Taking care of our town's native plants and animals on Cherry Hill's natural lands is a responsibility the Cherry Hill Environmental Board (CHEB) takes seriously.
With the nationwide decline in pollinators, most notably, the Monarch butterfly, CHEB embarked on an initiative to install "pollinator gardens," especially on the township's Open Space lands. Two new pollinator gardens were planted this Spring doubling the existing number of plots dedicated to providing habitat, nectar and pollen for pollinators.
Come visit all four locations; the two new gardens located at Bunker Hill Trail's Green trail head and Carusi Middle School, plus CHEB's first pollinator garden planted in 2016 at the Cleveland entrance of Cherry Valley Trails, and four raised flower beds at the Croft Farm Arts Center.
The flowers, butterflies and bees are fascinating. If you're lucky you'll see a monarch butterfly or its caterpillar.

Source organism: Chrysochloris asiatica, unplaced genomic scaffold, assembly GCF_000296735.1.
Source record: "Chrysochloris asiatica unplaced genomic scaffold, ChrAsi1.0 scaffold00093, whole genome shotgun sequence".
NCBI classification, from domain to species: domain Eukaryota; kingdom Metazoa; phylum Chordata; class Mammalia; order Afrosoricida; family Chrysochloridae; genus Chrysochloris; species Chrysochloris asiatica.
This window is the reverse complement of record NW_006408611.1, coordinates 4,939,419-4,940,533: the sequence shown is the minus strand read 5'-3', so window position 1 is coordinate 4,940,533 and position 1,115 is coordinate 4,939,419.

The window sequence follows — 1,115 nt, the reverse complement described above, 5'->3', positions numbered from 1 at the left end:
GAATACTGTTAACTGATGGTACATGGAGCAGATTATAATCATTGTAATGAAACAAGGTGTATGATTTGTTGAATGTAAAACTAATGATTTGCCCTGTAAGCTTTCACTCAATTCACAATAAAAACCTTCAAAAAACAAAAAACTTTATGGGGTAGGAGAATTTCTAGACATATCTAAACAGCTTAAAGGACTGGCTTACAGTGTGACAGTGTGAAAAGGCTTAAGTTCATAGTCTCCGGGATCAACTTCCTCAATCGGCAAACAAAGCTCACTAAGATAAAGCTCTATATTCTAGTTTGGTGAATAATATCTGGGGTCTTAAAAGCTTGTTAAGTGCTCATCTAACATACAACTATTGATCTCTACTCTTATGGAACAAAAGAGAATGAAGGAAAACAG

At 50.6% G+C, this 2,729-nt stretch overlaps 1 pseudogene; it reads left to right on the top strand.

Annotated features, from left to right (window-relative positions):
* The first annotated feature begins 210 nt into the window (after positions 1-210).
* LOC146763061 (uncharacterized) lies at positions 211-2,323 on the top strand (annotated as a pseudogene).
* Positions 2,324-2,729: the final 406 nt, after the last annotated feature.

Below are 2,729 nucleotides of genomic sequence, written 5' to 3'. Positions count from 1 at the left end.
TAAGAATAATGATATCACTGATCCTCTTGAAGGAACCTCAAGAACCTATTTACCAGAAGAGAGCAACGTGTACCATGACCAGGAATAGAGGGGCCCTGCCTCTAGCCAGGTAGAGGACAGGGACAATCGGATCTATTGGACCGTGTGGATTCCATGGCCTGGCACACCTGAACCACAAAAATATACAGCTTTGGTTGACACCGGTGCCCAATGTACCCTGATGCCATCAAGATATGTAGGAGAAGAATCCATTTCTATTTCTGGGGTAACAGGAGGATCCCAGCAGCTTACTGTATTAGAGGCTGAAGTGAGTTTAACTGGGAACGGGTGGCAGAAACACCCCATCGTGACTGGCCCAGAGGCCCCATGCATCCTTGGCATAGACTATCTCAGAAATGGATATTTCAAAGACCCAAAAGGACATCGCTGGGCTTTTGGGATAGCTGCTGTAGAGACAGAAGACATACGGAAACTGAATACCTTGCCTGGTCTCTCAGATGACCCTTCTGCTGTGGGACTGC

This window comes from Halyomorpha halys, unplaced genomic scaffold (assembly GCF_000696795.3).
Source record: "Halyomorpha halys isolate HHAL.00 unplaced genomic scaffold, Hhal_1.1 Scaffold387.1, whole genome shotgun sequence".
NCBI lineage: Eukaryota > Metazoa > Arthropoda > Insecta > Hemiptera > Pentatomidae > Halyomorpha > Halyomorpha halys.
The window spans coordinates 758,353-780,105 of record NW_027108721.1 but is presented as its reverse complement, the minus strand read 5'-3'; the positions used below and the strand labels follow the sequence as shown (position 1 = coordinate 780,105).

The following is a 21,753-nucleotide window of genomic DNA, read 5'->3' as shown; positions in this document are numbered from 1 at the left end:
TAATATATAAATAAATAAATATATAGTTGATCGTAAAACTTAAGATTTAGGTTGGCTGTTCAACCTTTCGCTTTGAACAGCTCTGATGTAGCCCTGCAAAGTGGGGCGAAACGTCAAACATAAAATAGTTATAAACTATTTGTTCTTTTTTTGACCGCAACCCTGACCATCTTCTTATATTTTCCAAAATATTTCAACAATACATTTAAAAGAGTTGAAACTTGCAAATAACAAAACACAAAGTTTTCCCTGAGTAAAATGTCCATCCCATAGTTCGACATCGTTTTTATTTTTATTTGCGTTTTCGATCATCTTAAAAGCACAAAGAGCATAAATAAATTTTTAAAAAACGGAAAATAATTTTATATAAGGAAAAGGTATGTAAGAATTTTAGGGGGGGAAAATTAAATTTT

A key to the success of pollinator gardens is partnering with volunteers who design, plant and regularly maintain them. Kudos to the Horticultural Society of South Jersey for the Croft gardens, Carusi Middle School teacher, Dawn Fichera and her students, Master Gardener Nancy Brown for the Bunker Hill pollinator garden, and Mary Ellen Lane, CHEB member, who manages the Cherry Valley Trail garden and was critical to the establishment of this year's two new gardens.
Together they make up a team of devoted nature stewards driven to care for pollinators and the native plants and blossoms that support them. This is another important step to improve our public lands for nature. For more information please email Earle Seneres, CHEB Liaison .
Submitted by Lew Gorman III, Chair, Cherry Hill Environmental Board
Published in Fall 2018 Community Magazine.